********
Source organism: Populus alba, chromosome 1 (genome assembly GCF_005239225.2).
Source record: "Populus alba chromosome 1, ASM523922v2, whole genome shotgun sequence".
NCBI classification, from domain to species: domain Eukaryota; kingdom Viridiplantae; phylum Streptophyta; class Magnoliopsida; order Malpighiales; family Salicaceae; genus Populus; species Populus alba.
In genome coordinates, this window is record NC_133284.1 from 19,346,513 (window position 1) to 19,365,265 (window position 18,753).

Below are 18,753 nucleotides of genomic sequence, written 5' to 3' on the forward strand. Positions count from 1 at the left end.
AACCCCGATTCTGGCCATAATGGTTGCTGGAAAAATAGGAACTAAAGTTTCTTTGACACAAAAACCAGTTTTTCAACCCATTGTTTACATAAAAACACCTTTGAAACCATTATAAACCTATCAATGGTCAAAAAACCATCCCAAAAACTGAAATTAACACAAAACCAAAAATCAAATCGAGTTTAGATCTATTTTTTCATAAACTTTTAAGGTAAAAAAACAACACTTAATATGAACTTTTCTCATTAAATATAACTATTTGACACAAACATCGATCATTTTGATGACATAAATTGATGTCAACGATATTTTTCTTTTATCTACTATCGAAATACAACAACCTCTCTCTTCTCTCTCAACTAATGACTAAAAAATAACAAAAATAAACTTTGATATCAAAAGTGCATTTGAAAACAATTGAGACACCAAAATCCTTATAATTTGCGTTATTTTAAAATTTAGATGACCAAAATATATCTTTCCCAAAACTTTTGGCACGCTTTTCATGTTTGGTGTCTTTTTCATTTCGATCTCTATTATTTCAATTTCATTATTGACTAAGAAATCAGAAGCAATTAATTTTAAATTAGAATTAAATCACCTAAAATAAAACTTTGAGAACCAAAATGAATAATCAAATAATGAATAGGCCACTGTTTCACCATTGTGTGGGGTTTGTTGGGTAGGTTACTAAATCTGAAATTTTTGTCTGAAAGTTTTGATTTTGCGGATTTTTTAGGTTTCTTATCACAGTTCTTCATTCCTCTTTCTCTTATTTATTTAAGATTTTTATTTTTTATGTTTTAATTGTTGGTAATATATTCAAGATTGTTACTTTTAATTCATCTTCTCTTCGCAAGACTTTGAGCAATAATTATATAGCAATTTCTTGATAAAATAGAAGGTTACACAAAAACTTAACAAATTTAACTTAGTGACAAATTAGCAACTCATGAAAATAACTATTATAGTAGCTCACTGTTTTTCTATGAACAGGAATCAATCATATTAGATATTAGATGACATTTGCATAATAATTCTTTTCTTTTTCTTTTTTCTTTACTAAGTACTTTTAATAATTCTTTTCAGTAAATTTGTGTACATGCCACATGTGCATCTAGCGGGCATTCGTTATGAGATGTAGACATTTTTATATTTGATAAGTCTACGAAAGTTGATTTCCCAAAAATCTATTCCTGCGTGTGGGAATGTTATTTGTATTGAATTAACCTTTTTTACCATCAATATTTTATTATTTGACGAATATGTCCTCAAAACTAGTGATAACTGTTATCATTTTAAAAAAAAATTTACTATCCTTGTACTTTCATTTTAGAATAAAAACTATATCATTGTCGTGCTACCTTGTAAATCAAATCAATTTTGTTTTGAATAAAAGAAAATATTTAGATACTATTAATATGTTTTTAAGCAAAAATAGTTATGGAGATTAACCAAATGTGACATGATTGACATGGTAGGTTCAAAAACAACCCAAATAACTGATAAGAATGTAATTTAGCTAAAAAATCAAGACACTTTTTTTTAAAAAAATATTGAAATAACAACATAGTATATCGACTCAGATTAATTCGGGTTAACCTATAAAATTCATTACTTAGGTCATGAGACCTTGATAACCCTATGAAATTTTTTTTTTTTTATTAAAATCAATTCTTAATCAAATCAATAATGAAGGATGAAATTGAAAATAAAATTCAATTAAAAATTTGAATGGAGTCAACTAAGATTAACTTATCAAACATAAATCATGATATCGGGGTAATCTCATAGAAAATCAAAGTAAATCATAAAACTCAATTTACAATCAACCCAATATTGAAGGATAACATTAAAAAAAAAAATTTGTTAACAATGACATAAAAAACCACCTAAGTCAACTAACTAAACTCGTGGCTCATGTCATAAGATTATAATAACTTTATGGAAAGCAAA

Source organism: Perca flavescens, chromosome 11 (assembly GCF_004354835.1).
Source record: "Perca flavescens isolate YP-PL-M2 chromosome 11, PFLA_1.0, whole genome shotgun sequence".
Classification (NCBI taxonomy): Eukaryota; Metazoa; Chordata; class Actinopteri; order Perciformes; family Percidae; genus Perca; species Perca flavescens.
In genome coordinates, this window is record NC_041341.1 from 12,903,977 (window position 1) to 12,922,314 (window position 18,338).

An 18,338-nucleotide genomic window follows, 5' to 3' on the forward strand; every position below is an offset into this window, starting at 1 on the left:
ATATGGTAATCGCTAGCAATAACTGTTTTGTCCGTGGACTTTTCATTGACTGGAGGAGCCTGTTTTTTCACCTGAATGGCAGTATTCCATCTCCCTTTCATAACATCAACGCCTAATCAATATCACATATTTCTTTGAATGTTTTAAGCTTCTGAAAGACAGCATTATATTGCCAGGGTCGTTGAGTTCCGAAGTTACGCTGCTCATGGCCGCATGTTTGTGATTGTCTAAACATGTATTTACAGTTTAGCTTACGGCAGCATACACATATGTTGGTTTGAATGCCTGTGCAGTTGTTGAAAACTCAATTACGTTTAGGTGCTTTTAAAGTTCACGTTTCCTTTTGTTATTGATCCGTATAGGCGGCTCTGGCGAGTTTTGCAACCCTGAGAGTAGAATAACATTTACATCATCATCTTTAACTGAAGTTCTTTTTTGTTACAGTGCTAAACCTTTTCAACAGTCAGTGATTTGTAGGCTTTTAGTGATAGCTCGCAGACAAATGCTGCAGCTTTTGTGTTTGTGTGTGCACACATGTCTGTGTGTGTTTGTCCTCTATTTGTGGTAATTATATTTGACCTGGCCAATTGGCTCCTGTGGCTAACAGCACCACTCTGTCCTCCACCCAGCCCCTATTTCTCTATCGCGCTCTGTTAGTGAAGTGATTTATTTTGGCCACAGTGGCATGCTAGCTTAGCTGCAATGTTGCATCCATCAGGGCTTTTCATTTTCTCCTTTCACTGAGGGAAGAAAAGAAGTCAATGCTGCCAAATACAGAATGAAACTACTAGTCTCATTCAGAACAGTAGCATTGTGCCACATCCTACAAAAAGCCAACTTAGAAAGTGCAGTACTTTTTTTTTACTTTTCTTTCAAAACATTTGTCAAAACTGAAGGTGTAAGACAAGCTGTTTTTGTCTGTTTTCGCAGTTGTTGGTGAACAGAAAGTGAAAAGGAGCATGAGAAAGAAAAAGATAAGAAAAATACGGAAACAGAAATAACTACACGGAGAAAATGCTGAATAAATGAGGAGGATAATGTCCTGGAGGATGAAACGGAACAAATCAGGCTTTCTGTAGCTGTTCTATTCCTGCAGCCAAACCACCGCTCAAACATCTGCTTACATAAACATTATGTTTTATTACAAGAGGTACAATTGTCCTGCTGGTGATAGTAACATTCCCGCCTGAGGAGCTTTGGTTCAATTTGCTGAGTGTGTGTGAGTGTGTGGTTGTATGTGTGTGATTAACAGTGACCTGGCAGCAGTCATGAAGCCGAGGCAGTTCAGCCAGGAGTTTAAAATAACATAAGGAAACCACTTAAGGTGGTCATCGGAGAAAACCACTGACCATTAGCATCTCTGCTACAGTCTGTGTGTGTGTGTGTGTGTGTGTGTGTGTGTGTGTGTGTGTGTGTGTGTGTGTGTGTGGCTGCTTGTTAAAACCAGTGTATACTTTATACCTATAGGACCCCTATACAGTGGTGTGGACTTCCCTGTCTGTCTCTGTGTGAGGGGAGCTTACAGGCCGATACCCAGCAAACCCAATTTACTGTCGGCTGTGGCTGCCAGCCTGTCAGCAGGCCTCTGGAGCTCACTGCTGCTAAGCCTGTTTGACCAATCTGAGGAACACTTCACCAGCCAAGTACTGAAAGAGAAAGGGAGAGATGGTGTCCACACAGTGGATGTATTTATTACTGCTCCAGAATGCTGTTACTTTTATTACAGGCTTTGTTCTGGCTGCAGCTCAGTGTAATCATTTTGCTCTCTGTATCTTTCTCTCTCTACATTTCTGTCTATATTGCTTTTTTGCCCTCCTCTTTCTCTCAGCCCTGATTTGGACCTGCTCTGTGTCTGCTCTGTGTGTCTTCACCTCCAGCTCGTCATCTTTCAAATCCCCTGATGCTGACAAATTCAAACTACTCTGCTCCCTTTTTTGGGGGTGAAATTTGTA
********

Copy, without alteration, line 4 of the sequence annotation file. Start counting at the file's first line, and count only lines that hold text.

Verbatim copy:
In genome coordinates, this window is record NC_133284.1 from 19,346,513 (window position 1) to 19,365,265 (window position 18,753).